Houseplant propagation is a good way to grow more of your favorite plants. In addition to cuttings and division, growing houseplant seeds is also possible. Contrary to what many people believe, you don’t have to have your own greenhouse to accomplish this (though it doesn’t hurt either). A sunny spare room or even a kitchen window sill is ideal. Let’s learn more about how to propagate houseplants by seed.
Seed Propagating Houseplants
If you plan on starting plants from seed, you have to have a place to put the seed trays where they can be kept warm and at a fairly constant temperature. Good light is important too. So is keeping them away from drafts. The pots you plant the seedlings in are going to take up a lot of room, so make sure you have the space to do this as well.
Use small trays or seed pans for small quantities of plants and standard seed trays for larger quantities. These trays should be washed clean. You’ll want to keep each container to itself for the seeds of only one species of plants. All plants grow at different rates, and this makes it easier to keep track if each tray holds only one kind of plant. Use waterproof ink to label each tray.
You should check the compost in the trays each day without disturbing the seedlings in any way. Water from below when it’s necessary. Don’t keep it wet, but instead constantly moist. Keep the trays at an even temperature. Remember, these are tropical and need temperatures in the 70-80 F. (21-27 C.) range. This is what is best for the new little seedlings.
For anything that germinates in the dark, you can be keep them inside a cupboard. You can also put folded newspaper over the glass lid until the seedlings start to
How to Propagate Houseplants by Seed
Seed propagating houseplants isn’t hard but there are steps to growing houseplant seeds. They are simple enough to follow, that’s for sure. Let’s take a look at these guidelines for germinating seeds of houseplants:
- First, lay out some peat or peat substitute in the tray. If you are using clay trays or pans, soak them first so they don’t absorb the moisture out of the compost. Top the peat with seed compost or soilless seed mix. Seed compost is light, sterile and contains all the nutrients baby plants need to thrive. Press the compost firmly into the pan/tray.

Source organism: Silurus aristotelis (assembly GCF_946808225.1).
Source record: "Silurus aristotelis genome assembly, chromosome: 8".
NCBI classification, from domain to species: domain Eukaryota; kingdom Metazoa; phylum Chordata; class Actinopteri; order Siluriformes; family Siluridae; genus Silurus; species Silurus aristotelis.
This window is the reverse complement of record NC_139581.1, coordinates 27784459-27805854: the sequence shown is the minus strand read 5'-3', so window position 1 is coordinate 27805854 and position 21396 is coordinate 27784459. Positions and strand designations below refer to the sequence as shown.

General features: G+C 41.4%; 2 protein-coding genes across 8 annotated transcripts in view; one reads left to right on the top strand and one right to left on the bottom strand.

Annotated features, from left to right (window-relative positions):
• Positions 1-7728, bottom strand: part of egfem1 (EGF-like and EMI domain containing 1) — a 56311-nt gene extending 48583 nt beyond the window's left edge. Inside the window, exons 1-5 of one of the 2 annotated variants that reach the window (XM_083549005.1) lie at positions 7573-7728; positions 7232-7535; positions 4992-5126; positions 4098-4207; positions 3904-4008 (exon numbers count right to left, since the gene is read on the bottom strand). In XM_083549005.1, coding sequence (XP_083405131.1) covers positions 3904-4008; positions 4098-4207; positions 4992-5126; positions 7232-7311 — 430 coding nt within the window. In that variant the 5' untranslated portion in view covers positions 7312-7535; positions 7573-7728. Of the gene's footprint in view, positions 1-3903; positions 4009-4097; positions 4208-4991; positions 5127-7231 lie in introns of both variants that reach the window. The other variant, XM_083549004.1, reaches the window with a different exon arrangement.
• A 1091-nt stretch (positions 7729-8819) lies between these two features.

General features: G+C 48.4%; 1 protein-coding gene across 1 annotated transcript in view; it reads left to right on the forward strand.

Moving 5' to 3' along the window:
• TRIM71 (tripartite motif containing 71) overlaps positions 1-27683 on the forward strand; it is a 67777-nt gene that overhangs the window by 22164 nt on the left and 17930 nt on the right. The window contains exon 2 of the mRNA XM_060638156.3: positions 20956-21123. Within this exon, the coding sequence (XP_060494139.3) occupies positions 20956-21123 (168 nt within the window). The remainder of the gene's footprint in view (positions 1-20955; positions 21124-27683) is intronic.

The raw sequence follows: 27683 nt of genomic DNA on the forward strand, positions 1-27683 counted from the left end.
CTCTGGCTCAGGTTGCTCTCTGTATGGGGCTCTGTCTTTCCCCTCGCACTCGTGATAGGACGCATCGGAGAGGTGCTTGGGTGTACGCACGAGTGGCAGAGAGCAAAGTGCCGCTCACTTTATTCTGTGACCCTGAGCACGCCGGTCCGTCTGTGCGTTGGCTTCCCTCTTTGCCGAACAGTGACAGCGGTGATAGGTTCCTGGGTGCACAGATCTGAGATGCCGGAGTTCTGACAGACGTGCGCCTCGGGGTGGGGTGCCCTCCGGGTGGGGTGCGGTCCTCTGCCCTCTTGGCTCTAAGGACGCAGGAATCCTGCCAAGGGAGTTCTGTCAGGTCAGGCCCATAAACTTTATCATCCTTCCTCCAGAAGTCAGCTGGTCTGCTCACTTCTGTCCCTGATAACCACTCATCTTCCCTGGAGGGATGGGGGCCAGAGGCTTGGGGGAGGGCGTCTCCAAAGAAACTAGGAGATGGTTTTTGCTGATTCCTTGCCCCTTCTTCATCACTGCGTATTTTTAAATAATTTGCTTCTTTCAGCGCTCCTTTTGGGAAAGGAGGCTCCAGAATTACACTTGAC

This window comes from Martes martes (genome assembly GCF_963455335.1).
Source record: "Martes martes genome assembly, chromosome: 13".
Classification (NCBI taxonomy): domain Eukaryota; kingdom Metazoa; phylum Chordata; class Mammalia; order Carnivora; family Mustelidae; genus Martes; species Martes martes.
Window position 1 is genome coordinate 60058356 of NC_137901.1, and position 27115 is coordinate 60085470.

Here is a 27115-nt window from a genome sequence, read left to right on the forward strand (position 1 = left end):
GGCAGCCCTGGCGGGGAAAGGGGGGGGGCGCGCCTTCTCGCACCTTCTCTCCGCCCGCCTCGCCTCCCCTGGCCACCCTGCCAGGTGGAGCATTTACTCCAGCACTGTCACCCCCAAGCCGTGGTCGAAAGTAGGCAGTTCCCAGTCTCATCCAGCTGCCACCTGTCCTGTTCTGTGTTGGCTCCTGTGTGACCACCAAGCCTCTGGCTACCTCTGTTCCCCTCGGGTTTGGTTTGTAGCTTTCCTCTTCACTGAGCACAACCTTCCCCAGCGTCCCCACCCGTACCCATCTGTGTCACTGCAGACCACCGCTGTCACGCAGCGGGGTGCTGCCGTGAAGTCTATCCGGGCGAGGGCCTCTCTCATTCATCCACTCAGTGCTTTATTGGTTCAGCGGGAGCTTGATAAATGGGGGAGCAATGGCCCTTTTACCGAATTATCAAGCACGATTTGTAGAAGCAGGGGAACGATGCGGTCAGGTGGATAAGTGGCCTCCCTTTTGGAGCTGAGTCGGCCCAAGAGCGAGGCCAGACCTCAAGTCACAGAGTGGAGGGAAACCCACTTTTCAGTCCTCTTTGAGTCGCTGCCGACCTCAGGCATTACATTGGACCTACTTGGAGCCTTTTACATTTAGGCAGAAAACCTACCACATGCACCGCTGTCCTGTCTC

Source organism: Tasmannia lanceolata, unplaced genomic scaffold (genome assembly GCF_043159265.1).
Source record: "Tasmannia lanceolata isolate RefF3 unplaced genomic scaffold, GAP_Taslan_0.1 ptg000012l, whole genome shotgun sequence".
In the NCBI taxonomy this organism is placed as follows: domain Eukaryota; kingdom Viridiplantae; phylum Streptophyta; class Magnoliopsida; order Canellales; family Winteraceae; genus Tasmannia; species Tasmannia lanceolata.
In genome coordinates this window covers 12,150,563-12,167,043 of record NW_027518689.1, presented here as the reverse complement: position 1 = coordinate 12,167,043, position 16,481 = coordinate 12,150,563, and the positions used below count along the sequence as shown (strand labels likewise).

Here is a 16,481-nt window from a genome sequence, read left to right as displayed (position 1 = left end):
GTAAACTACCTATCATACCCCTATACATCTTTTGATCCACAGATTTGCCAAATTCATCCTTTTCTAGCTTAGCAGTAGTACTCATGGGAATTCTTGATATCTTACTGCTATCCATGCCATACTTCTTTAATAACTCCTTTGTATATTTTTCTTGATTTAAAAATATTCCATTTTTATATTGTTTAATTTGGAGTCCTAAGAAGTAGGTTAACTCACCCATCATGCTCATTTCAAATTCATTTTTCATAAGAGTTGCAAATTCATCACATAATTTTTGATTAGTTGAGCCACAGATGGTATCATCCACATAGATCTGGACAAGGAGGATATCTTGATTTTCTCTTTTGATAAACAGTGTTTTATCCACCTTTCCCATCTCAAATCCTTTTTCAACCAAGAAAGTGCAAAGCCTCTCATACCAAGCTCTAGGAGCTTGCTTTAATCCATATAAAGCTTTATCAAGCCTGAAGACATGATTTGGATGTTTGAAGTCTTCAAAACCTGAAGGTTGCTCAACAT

- You will want to add more compost to fill the tray completely. Smooth and level the compost, firming the compost down. Once it’s firmed, the compost should come to about 2 cm. (slightly less than an inch) below the edge of the tray.
- Fold a piece of paper in half and pour the seeds into the “V” of the paper. This way you can spread the seeds evenly over the compost. Don’t sprinkle the seeds too close to the edges because the compost will dry faster there and stay moister in the center. Make sure to label and date the tray so you know what is growing and when to expect germination.
- The seeds will germinate best if you cover them with a thin layer of compost. If you sift the compost through a sieve, you can sprinkle a thin layer of compost over the seeds. Only the finest of sprinkling is needed for small seeds, if any at all.
- You should water the compost by setting the tray in a dish filled with water so that the water comes halfway up the sides of the tray. You can leave the tray in the water until you see water appearing on the surface. Take the tray out of the water and allow all excess water to drain away from the tray. (A bottle sprayer also works well.) Leave the cover on the tray until you see the seedlings.
- If you don’t use a propagator, you can slide the seed tray into a plastic bag and tie it loosely. You can also cover the tray with a sheet of glass. Just make sure neither touches the compost. Anything that germinates in the dark should be covered with newspaper. Remove the plastic or glass each day and wipe away any condensation.
- Once you see that the seedlings are big enough to handle, move them into another tray. This tray should be prepared as the first one was. Place the seedlings onto a piece of wet newspaper until you have the tray prepared.
- Once the tray is prepared, you can use a pencil or similar object to make the holes for the seedlings to go into. Cover them so only their seed “leaves” and above are showing. You should water them from below and let the tray drain well. Keep the tray in bright light, but not strong, hot sunshine. True leaves will come along as the seedlings mature. Take the plants, once they have several sets of leaves, and transplant each seedling into its own separate pot.
Now you will have plenty of new plants to enrich your indoor garden. In addition to houseplant propagation, you can do vegetables this way or even flowers. Anything you want to grow, you can start from scratch.